Often confused with tenderloin, this cut is typically larger and comes from between the shoulder and the beginning of the leg. Sold boneless or bone-in, roasts with a bone often pack more juice and flavor. This cut is best brined and roast in the oven or barbecued low and slow on your grill.

Pork Rib/Rack of Pork

Pork Rib/Rack of Pork

Pork's answer to the standing beef rib roast or rack of lamb, the full-flavor cut from the rib area makes for an impressive, party-worthy entrée. For easier roasting and barbecuing, look for "Frenched" cuts, those that have been butchered to expose the ends of the ribs.

Back Ribs

Back Ribs

Derived the "finger meat" which fits between the bones of the center and blade of the loin, this cut is smaller than spareribs (weighing in about 1.5 pounds), which is why they are also known as "baby" back ribs. Ribs can be barbecued "wet" (basted with sauce) or "dry" (rubbed with herbs and spices beforehand).

Country-Style Ribs

Country-Style Ribs

The meatiest of ribs, this cut can be eaten with knife and fork and comes from the sirloin or rib end of the loin. Ribs can be barbecued "wet" (basted with sauce) or "dry" (rubbed with herbs and spices beforehand).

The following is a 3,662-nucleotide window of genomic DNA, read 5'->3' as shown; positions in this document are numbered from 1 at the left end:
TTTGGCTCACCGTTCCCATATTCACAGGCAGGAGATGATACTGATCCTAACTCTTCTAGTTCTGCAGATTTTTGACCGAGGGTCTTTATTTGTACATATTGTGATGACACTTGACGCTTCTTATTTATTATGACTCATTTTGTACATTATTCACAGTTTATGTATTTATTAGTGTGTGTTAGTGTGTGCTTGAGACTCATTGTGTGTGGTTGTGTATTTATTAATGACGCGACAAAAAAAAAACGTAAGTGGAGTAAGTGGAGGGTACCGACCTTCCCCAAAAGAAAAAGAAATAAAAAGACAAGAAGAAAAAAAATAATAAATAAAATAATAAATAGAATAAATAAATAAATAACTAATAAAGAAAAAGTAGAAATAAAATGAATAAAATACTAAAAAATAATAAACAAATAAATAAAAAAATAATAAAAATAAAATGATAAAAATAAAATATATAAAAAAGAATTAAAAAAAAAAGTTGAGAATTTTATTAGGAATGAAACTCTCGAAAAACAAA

Cutlet

Cutlet

As the name implies, this is a thin, tender, boneless cut from the sirloin end of the loin. Similar cuts also come from the leg then sliced and flattened. They are quick cooking - best sauteed or grilled - and fit perfectly into sandwiches.

Crown Roast

Crown Roast

The crown roast is actually not a separate cut, but rather a pork rib roast/rack of pork tied into a ring, with the ribs pointing up. It's a special occasion cut that usually needs to be pre-ordered from your butcher. If you want to go whole hog, decorate the rib tips with paper frills after removing it from the oven.

Chop

Chop

Pork chops are the most popular cut from the pork loin - the area from the shoulder to the hip - and are easy and forgiving to cook. With several different sub-types - loin, rib, sirloin, top loin, blade chops - chops of the same thickness (boneless and bone-in) all cook the same amount of time. They're usually quick cooking and can be braised, sauteed or grilled.

Tenderloin

Tenderloin